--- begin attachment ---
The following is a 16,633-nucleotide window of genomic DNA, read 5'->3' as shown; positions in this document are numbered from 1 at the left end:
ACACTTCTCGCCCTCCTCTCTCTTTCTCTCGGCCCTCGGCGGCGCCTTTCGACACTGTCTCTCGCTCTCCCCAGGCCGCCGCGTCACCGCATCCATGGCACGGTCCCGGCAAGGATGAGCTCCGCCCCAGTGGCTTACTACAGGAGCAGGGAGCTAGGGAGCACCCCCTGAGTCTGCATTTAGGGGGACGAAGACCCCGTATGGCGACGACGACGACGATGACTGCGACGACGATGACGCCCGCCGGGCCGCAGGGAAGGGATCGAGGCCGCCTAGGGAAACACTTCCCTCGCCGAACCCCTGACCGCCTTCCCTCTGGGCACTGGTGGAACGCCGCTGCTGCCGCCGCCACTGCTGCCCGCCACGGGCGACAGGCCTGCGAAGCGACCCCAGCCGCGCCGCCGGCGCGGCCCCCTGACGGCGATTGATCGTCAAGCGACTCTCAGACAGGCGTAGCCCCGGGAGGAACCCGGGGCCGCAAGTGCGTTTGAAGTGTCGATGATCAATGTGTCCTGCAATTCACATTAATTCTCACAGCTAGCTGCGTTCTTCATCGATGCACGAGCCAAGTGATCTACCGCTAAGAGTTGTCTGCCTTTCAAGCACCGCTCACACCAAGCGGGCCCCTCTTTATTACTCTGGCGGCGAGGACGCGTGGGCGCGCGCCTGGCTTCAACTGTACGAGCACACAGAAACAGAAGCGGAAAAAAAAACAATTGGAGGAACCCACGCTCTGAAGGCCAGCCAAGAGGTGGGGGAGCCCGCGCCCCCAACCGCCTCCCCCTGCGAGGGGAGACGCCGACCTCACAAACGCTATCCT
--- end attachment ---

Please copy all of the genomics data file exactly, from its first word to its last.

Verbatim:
The following is a 16,633-nucleotide window of genomic DNA, read 5'->3' as shown; positions in this document are numbered from 1 at the left end:
ACACTTCTCGCCCTCCTCTCTCTTTCTCTCGGCCCTCGGCGGCGCCTTTCGACACTGTCTCTCGCTCTCCCCAGGCCGCCGCGTCACCGCATCCATGGCACGGTCCCGGCAAGGATGAGCTCCGCCCCAGTGGCTTACTACAGGAGCAGGGAGCTAGGGAGCACCCCCTGAGTCTGCATTTAGGGGGACGAAGACCCCGTATGGCGACGACGACGACGATGACTGCGACGACGATGACGCCCGCCGGGCCGCAGGGAAGGGATCGAGGCCGCCTAGGGAAACACTTCCCTCGCCGAACCCCTGACCGCCTTCCCTCTGGGCACTGGTGGAACGCCGCTGCTGCCGCCGCCACTGCTGCCCGCCACGGGCGACAGGCCTGCGAAGCGACCCCAGCCGCGCCGCCGGCGCGGCCCCCTGACGGCGATTGATCGTCAAGCGACTCTCAGACAGGCGTAGCCCCGGGAGGAACCCGGGGCCGCAAGTGCGTTTGAAGTGTCGATGATCAATGTGTCCTGCAATTCACATTAATTCTCACAGCTAGCTGCGTTCTTCATCGATGCACGAGCCAAGTGATCTACCGCTAAGAGTTGTCTGCCTTTCAAGCACCGCTCACACCAAGCGGGCCCCTCTTTATTACTCTGGCGGCGAGGACGCGTGGGCGCGCGCCTGGCTTCAACTGTACGAGCACACAGAAACAGAAGCGGAAAAAAAAACAATTGGAGGAACCCACGCTCTGAAGGCCAGCCAAGAGGTGGGGGAGCCCGCGCCCCCAACCGCCTCCCCCTGCGAGGGGAGACGCCGACCTCACAAACGCTATCCT